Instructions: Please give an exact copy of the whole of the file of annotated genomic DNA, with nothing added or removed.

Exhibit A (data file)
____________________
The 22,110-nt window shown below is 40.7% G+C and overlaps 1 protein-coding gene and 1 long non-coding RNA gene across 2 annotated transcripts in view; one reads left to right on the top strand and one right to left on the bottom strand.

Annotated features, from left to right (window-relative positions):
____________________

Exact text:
The 22,110-nt window shown below is 40.7% G+C and overlaps 1 protein-coding gene and 1 long non-coding RNA gene across 2 annotated transcripts in view; one reads left to right on the top strand and one right to left on the bottom strand.

Annotated features, from left to right (window-relative positions):